We want to restart our Microsoft Internet Information Services (IIS) 5.0 server at scheduled intervals. How do you recommend we do this?
You can use any of several methods to schedule IIS to restart. One common method is to use the IISReset (iisreset.exe) command-line utility with Windows 2000's built-in task scheduler. When you use IISReset without any command-line arguments, the utility will stop and start IIS and all related Internet services (e.g., FTP, SMTP, Network News Transfer Protocol—NNTP) according to the time interval you specify. Open Win2K's Task Scheduler by clicking Start, Settings, Control Panel, Scheduled Tasks. Double-click Add Scheduled Task and click Next. Click Browse, navigate to the \%systemroot%\system32 folder, select iisreset.exe, then click Open. The scheduler will automatically name the task iisreset; you can accept that name or modify it, then assign a daily, weekly, or monthly time interval for running the task. Click Next and complete the time information, if required. You must designate the domain name or username of an administrator account that can run IISReset, then click Finish. When IISReset runs, Event Viewer creates an entry for the event, so you can confirm that the reset occurs.
The IIS 5.0 Process Recycling Tool (IIS5Recycle) also lets you configure an IIS reset at set intervals as well as after a set number of GET requests or when available memory becomes low. You can download IIS5Recycle at http://www.microsoft.com/downloads/release.asp?releaseid=31106.
Keep in mind that resetting IIS can have adverse consequences, such as losing session information and disconnecting users from the IIS server. Also, restarting the server restarts all Web applications, so all variables stored in the application's memory are lost. The restart resets Secure Sockets Layer (SSL) sessions in progress and database connections. Depending on implementation details, the effects of restarting IIS can range from insignificant to unacceptable.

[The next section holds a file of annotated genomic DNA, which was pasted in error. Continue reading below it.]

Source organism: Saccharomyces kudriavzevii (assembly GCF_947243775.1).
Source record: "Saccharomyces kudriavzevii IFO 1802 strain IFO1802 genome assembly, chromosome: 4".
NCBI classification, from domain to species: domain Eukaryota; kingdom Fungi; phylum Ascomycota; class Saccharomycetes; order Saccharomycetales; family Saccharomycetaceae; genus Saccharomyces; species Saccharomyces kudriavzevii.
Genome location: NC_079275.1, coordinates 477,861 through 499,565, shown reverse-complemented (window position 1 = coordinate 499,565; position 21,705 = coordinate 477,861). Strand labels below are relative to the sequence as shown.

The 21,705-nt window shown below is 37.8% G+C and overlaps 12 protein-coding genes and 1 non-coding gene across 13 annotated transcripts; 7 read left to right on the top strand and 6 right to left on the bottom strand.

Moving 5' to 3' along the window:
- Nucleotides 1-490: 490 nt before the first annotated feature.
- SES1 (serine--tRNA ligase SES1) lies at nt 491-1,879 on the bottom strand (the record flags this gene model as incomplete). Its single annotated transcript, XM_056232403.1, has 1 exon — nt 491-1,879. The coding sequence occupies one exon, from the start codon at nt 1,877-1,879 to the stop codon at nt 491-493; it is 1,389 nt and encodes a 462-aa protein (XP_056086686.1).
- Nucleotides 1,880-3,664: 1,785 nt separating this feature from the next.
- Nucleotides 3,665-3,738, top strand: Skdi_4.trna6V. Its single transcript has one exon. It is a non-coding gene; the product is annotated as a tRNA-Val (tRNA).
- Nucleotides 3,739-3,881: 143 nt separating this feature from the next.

If you run multiple Web applications, stopping and starting the entire IIS server—thereby interrupting service for all Web applications—is annoying, at the least. To mitigate these problems, you can invoke stopweb.vbs and startweb.vbs instead of IISReset. These administrative scripts let you stop and start just one Web site instead of the entire server. The following batch file invokes the correct commands:
C:\inetpub\adminscripts\stop web.vbs a 1 C:\inetpub\adminscripts \startweb.vbs a 1
The above commands stop and start the default Web site (Web site number 1) on default installations of IIS 5.0 or Internet Information Server (IIS) 4.0. The Web site number is a unique number that IIS assigns to the Web site when you create it. If you don't know the Web site number, you can use the findweb.vbs script, which is in the \inetpub\adminscripts folder by default, to retrieve the Web site number for a specified Web site name. For example,
C:\inetpub\adminscripts\find web.vbs "Default Web Site"
returns the result "Web Site Number =1". Note that the Web site name is case sensitive.
IIS 6.0 has built-in functionality similar to IIS5Recycle. However, in IIS 6.0, you set the parameters to recycle specified Web applications instead of the entire IIS server.